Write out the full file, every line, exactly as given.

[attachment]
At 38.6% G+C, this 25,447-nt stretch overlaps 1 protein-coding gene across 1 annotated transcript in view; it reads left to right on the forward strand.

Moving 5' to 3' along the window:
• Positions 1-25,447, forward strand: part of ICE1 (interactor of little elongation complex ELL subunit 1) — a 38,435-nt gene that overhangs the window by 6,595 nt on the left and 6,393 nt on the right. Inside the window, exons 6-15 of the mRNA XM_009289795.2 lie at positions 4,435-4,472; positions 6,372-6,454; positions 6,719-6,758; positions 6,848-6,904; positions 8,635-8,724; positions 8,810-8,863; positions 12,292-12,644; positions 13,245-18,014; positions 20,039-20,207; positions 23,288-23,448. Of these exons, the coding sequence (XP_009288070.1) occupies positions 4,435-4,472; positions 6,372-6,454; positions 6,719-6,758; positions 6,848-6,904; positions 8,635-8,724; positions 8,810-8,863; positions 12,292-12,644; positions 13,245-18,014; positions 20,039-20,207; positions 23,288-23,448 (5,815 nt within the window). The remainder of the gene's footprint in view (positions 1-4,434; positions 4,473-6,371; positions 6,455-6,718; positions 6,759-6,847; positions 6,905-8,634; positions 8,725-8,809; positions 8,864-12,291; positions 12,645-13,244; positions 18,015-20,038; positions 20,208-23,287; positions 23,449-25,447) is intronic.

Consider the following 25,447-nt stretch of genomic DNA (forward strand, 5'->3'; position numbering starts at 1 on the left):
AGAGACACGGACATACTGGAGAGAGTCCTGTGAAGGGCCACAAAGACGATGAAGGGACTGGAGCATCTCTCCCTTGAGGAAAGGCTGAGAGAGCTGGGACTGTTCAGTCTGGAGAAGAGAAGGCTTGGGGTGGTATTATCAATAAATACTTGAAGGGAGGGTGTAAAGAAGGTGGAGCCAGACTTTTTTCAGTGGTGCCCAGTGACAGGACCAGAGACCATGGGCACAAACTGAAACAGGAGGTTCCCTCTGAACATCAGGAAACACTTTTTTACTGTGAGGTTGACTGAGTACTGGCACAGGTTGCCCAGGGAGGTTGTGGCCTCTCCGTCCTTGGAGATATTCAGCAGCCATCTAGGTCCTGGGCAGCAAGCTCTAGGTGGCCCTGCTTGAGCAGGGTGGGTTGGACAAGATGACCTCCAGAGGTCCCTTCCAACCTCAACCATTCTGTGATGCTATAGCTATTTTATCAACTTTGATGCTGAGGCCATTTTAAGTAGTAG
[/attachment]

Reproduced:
At 38.6% G+C, this 25,447-nt stretch overlaps 1 protein-coding gene across 1 annotated transcript in view; it reads left to right on the forward strand.

Moving 5' to 3' along the window:
• Positions 1-25,447, forward strand: part of ICE1 (interactor of little elongation complex ELL subunit 1) — a 38,435-nt gene that overhangs the window by 6,595 nt on the left and 6,393 nt on the right. Inside the window, exons 6-15 of the mRNA XM_009289795.2 lie at positions 4,435-4,472; positions 6,372-6,454; positions 6,719-6,758; positions 6,848-6,904; positions 8,635-8,724; positions 8,810-8,863; positions 12,292-12,644; positions 13,245-18,014; positions 20,039-20,207; positions 23,288-23,448. Of these exons, the coding sequence (XP_009288070.1) occupies positions 4,435-4,472; positions 6,372-6,454; positions 6,719-6,758; positions 6,848-6,904; positions 8,635-8,724; positions 8,810-8,863; positions 12,292-12,644; positions 13,245-18,014; positions 20,039-20,207; positions 23,288-23,448 (5,815 nt within the window). The remainder of the gene's footprint in view (positions 1-4,434; positions 4,473-6,371; positions 6,455-6,718; positions 6,759-6,847; positions 6,905-8,634; positions 8,725-8,809; positions 8,864-12,291; positions 12,645-13,244; positions 18,015-20,038; positions 20,208-23,287; positions 23,449-25,447) is intronic.

Consider the following 25,447-nt stretch of genomic DNA (forward strand, 5'->3'; position numbering starts at 1 on the left):
AGAGACACGGACATACTGGAGAGAGTCCTGTGAAGGGCCACAAAGACGATGAAGGGACTGGAGCATCTCTCCCTTGAGGAAAGGCTGAGAGAGCTGGGACTGTTCAGTCTGGAGAAGAGAAGGCTTGGGGTGGTATTATCAATAAATACTTGAAGGGAGGGTGTAAAGAAGGTGGAGCCAGACTTTTTTCAGTGGTGCCCAGTGACAGGACCAGAGACCATGGGCACAAACTGAAACAGGAGGTTCCCTCTGAACATCAGGAAACACTTTTTTACTGTGAGGTTGACTGAGTACTGGCACAGGTTGCCCAGGGAGGTTGTGGCCTCTCCGTCCTTGGAGATATTCAGCAGCCATCTAGGTCCTGGGCAGCAAGCTCTAGGTGGCCCTGCTTGAGCAGGGTGGGTTGGACAAGATGACCTCCAGAGGTCCCTTCCAACCTCAACCATTCTGTGATGCTATAGCTATTTTATCAACTTTGATGCTGAGGCCATTTTAAGTAGTAG